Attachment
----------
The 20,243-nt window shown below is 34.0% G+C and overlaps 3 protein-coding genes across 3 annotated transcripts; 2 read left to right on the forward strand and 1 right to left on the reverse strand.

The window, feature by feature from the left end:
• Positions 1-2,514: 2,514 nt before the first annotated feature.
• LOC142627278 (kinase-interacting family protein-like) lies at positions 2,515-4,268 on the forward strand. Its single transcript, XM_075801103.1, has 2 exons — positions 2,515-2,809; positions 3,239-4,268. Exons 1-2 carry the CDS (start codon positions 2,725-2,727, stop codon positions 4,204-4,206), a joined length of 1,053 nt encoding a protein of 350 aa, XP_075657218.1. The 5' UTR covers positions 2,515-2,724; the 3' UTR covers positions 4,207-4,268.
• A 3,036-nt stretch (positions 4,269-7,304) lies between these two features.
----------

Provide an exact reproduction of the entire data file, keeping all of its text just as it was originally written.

The 20,243-nt window shown below is 34.0% G+C and overlaps 3 protein-coding genes across 3 annotated transcripts; 2 read left to right on the forward strand and 1 right to left on the reverse strand.

The window, feature by feature from the left end:
• Positions 1-2,514: 2,514 nt before the first annotated feature.
• LOC142627278 (kinase-interacting family protein-like) lies at positions 2,515-4,268 on the forward strand. Its single transcript, XM_075801103.1, has 2 exons — positions 2,515-2,809; positions 3,239-4,268. Exons 1-2 carry the CDS (start codon positions 2,725-2,727, stop codon positions 4,204-4,206), a joined length of 1,053 nt encoding a protein of 350 aa, XP_075657218.1. The 5' UTR covers positions 2,515-2,724; the 3' UTR covers positions 4,207-4,268.
• A 3,036-nt stretch (positions 4,269-7,304) lies between these two features.